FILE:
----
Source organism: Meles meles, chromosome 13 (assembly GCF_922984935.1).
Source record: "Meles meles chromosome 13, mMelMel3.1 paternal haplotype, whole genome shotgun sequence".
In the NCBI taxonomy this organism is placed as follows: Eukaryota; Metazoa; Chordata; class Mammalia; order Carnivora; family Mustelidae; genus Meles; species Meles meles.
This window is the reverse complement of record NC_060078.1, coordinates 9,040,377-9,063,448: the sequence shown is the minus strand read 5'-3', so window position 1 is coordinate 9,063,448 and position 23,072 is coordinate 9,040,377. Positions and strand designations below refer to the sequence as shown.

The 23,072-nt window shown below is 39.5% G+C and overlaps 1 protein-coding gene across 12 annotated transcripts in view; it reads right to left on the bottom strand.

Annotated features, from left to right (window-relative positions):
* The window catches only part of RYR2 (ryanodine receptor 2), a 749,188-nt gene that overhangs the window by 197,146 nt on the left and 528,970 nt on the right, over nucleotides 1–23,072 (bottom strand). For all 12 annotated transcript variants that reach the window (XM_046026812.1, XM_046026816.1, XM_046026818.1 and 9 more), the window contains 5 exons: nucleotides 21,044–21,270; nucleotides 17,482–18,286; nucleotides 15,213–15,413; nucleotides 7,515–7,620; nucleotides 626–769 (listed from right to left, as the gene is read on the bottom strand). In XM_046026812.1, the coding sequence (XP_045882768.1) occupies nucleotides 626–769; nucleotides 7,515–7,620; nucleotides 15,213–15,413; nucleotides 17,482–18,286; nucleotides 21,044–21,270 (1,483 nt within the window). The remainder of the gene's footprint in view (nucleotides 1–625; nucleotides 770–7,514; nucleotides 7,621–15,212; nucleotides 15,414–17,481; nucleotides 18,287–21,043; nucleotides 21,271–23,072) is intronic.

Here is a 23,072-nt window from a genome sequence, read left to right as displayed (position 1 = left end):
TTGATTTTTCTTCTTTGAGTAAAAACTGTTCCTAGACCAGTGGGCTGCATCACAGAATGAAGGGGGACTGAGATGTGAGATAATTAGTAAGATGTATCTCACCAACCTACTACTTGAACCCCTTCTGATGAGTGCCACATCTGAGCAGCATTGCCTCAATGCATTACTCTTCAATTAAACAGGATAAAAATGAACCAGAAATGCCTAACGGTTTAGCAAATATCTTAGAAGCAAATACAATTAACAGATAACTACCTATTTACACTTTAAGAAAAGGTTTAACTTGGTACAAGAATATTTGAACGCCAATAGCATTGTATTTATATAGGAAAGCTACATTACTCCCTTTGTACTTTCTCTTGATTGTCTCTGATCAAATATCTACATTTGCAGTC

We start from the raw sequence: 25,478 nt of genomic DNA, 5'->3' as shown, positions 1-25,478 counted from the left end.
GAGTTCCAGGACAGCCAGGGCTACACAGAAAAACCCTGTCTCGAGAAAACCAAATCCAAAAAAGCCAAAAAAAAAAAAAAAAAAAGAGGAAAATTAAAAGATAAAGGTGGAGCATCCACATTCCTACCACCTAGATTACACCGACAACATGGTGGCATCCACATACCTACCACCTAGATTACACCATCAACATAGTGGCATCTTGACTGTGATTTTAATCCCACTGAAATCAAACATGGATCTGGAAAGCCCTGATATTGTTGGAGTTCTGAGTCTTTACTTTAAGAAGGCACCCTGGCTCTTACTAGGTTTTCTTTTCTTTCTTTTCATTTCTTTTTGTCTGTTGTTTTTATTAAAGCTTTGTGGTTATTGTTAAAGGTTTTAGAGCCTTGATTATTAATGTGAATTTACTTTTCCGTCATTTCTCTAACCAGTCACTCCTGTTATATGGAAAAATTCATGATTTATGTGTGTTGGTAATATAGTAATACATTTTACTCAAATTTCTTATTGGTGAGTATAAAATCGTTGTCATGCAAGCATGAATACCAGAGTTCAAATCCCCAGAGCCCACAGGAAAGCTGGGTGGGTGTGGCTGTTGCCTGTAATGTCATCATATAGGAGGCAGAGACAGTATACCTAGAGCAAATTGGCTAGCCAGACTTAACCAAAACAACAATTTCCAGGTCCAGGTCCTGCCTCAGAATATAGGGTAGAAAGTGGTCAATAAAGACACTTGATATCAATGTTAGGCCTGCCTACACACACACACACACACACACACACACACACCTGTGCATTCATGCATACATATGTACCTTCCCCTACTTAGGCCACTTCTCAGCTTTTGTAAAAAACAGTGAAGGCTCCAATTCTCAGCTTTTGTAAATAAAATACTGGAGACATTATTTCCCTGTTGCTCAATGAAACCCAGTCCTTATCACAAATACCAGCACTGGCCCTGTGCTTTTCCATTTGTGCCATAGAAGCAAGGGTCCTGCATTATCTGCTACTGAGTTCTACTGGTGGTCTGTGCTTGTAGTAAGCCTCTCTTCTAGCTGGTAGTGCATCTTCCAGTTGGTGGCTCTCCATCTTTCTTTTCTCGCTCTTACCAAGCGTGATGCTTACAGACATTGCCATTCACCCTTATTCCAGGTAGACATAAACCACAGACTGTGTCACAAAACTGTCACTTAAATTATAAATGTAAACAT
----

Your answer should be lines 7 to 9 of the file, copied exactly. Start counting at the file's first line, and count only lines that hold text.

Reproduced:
* The window catches only part of RYR2 (ryanodine receptor 2), a 749,188-nt gene that overhangs the window by 197,146 nt on the left and 528,970 nt on the right, over nucleotides 1–23,072 (bottom strand). For all 12 annotated transcript variants that reach the window (XM_046026812.1, XM_046026816.1, XM_046026818.1 and 9 more), the window contains 5 exons: nucleotides 21,044–21,270; nucleotides 17,482–18,286; nucleotides 15,213–15,413; nucleotides 7,515–7,620; nucleotides 626–769 (listed from right to left, as the gene is read on the bottom strand). In XM_046026812.1, the coding sequence (XP_045882768.1) occupies nucleotides 626–769; nucleotides 7,515–7,620; nucleotides 15,213–15,413; nucleotides 17,482–18,286; nucleotides 21,044–21,270 (1,483 nt within the window). The remainder of the gene's footprint in view (nucleotides 1–625; nucleotides 770–7,514; nucleotides 7,621–15,212; nucleotides 15,414–17,481; nucleotides 18,287–21,043; nucleotides 21,271–23,072) is intronic.

Here is a 23,072-nt window from a genome sequence, read left to right as displayed (position 1 = left end):
TTGATTTTTCTTCTTTGAGTAAAAACTGTTCCTAGACCAGTGGGCTGCATCACAGAATGAAGGGGGACTGAGATGTGAGATAATTAGTAAGATGTATCTCACCAACCTACTACTTGAACCCCTTCTGATGAGTGCCACATCTGAGCAGCATTGCCTCAATGCATTACTCTTCAATTAAACAGGATAAAAATGAACCAGAAATGCCTAACGGTTTAGCAAATATCTTAGAAGCAAATACAATTAACAGATAACTACCTATTTACACTTTAAGAAAAGGTTTAACTTGGTACAAGAATATTTGAACGCCAATAGCATTGTATTTATATAGGAAAGCTACATTACTCCCTTTGTACTTTCTCTTGATTGTCTCTGATCAAATATCTACATTTGCAGTC